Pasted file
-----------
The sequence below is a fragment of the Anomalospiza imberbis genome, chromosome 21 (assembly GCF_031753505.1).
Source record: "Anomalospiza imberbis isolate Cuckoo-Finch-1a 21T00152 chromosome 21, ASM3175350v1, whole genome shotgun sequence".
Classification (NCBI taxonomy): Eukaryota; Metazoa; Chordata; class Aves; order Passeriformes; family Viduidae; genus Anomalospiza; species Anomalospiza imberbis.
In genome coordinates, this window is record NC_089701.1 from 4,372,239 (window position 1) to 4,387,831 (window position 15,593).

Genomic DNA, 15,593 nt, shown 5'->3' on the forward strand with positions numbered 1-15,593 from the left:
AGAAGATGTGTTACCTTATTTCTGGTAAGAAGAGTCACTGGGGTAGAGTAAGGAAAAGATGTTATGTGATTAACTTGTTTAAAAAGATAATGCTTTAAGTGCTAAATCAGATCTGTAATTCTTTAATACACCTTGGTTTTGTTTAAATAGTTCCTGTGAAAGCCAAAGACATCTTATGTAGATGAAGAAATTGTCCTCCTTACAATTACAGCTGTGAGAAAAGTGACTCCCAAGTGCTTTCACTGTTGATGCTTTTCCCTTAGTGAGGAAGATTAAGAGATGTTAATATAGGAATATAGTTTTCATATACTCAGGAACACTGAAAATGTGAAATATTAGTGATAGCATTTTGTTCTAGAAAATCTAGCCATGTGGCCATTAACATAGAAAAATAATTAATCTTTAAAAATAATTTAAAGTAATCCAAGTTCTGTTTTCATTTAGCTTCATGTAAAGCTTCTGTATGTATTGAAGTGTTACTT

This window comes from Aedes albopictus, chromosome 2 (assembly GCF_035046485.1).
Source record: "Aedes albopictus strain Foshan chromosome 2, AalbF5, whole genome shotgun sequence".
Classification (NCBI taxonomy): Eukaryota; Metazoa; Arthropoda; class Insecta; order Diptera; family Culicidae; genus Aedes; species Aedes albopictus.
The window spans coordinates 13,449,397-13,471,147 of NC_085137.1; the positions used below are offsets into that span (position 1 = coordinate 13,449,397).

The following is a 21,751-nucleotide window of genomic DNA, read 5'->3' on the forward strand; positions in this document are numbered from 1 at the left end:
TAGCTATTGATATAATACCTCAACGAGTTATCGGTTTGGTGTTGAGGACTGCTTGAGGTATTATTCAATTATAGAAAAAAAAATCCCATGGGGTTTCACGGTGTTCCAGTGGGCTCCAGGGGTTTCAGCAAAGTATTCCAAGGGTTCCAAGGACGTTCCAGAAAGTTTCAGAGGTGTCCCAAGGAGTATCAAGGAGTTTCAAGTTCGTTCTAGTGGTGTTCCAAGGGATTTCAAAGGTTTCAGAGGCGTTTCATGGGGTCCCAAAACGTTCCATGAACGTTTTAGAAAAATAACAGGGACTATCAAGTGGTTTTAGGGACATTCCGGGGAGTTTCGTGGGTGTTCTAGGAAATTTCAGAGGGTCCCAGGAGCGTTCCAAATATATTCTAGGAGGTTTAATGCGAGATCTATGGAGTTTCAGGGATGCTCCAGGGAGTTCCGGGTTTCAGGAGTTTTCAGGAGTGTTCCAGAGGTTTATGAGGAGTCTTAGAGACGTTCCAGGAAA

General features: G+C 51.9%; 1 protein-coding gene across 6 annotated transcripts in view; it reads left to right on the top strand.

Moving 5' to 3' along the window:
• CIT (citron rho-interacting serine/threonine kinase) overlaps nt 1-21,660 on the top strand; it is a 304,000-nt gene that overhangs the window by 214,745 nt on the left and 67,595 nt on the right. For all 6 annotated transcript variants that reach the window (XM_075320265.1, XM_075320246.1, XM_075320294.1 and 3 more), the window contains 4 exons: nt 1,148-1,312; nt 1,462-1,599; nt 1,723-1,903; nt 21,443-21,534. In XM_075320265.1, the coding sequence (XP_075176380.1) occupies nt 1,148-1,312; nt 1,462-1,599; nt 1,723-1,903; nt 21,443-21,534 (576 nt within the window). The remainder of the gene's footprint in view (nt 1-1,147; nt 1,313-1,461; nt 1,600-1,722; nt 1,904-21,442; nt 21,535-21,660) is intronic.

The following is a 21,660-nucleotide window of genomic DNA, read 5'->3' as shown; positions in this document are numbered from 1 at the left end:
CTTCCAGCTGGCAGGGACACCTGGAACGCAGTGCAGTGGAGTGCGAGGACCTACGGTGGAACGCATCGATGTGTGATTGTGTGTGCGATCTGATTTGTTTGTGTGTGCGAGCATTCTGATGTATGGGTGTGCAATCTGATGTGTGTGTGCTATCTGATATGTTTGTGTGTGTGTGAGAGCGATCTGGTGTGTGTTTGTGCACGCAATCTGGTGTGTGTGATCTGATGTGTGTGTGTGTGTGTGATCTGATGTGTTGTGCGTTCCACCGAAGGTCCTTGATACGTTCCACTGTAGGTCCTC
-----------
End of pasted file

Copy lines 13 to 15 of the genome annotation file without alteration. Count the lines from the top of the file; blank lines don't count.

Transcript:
General features: G+C 51.9%; 1 protein-coding gene across 6 annotated transcripts in view; it reads left to right on the top strand.

Moving 5' to 3' along the window:
• CIT (citron rho-interacting serine/threonine kinase) overlaps nt 1-21,660 on the top strand; it is a 304,000-nt gene that overhangs the window by 214,745 nt on the left and 67,595 nt on the right. For all 6 annotated transcript variants that reach the window (XM_075320265.1, XM_075320246.1, XM_075320294.1 and 3 more), the window contains 4 exons: nt 1,148-1,312; nt 1,462-1,599; nt 1,723-1,903; nt 21,443-21,534. In XM_075320265.1, the coding sequence (XP_075176380.1) occupies nt 1,148-1,312; nt 1,462-1,599; nt 1,723-1,903; nt 21,443-21,534 (576 nt within the window). The remainder of the gene's footprint in view (nt 1-1,147; nt 1,313-1,461; nt 1,600-1,722; nt 1,904-21,442; nt 21,535-21,660) is intronic.